Tower Defense games have had a jump in popularity over the last year with the next generation consoles having several versions available via their respective stores. Today we look at one from Square Enix, a developer famous for their fantasy based role playing games.
Crystal Defenders was first made available on the iPhone and iPod and the PS3 version is set to become a big seller particularly as it is much in the same style as one of the stores biggest sellers – PixelJunk Monsters.
There are three ‘versions’ of Crystal Defenders available to the gamer – the W1 version is a straightforward take in which you will learn the majority of the enemies as well as learning the base classes and how to manage your money between rounds. Just like other tower defense games you are given a bonus depending on how many crystals you have left in your base. W2 is a slightly different version as it introduces Power Crystals which can be dropped near your units to give them more speed, attack range and power. W3 is the ultimate test as it combines all the previously learned tactics and throws a ridiculous amount of bad guys onto the screen to obliterate you.
Crystal Defenders is just what you would expect a Square Enix version of a tower defense game to look like. You are presented with an array of fantasy style characters to plonk on the playing fields, ranging from close up warriors to long distance mages and archers. Just to spice things up, you are able to use some of your crystals to magically cast a number of Final Fantasy style creatures to damage everything on screen and to add enhancements to your units. These are a last resort attack however only to use when all else is failing.
The maps are not that varied as you get a standard map system to learn the enemies and to keep the movement path simple, and an advanced path which has more directional forks in the road to make matters more complicated. All in all you get a total of twelve maps which I guess is acceptable… if a little limited.
Crystal Defenders is not the standard style of tower defense game, because the difficulty level is extremely high. I played the game for 2 hours before I experienced any kind of success with the first level and it really is a game of trial and error – tactics are massively important in completing the levels. You earn points on how many crystals you have left as well as your money resources and how many waves you managed to successfully complete (from a total of thirty with a boss level at the end).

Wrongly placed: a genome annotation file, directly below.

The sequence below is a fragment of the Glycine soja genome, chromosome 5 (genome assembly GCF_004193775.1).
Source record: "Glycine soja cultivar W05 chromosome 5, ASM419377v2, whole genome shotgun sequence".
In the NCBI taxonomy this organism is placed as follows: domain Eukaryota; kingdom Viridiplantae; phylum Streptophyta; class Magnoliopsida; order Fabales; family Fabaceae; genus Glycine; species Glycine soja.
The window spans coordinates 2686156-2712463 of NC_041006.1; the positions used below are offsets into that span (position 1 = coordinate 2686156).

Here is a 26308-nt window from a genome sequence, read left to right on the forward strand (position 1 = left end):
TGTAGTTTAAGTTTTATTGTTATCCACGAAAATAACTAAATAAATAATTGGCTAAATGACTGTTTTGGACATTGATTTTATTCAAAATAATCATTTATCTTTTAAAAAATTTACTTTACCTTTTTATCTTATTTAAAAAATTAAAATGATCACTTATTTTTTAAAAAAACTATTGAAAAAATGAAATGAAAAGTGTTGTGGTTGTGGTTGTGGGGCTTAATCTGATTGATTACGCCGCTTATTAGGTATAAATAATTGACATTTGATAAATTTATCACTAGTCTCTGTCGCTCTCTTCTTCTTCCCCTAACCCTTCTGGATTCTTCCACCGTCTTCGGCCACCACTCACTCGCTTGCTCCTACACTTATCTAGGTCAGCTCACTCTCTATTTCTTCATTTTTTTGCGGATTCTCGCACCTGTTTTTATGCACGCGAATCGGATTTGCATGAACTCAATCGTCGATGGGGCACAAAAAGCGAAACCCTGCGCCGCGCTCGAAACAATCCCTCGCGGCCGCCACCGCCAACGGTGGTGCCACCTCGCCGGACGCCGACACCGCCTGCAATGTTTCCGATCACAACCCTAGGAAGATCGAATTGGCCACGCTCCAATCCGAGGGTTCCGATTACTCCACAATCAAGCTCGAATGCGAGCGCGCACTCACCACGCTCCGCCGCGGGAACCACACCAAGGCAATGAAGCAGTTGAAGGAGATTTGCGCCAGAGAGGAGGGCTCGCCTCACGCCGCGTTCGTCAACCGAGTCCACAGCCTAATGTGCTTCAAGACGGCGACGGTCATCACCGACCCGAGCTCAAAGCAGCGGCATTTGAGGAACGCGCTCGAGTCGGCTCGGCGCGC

So how does it play? It is a fantastic game marred slightly by the developers high demands for tactics. This is not a game you will win by simply placing a few upgraded warriors and archers in key positions. It ends up an in-depth game of various tactics (and failing!) as you try and ascertain the means necessary to defeat the next wave. This is not to say it is not massively addictive, it is – but the demands for learning the tactics are so high that many casual gamers will just lose interest after getting their ass handed to them for the first hour. Once I worked out a few tactics to get past the first few stages I was frustrated by my own inadequacies, but the feeling of victory after beating the boss was so rewarding I almost put my foot through the screen in joy.
Comparing it to Pixeljunk Monsters I can not help but feel that Crystal Defenders might fail commercially because of the insanely difficult challenges placed upon the player from level to level, but I am confident that it will be an acquired taste that a core group of players will adore.
Graphically there is nothing extraordinary about the design, however the character design is solid and the little touches add to the feeling of a fantasy world created by Square Enix. The animation is minimal and fast forwarding the action gives a Benny Hill kind of experience. Even the frame rate seems low which would tie in with the handheld phone market origins.
Crystal Defenders is a massively addictive downloadable game which may prove to be too much of a challenge to the mass market gamer who will surely lose interest long before he gets addicted – hook, line and sinker. For those of you reading this with more patience and the tendency to love a true fantasy environment then this deserves a purchase – you will spend a lot of time cursing the developers, but it will be immensely hard to put down the controller.
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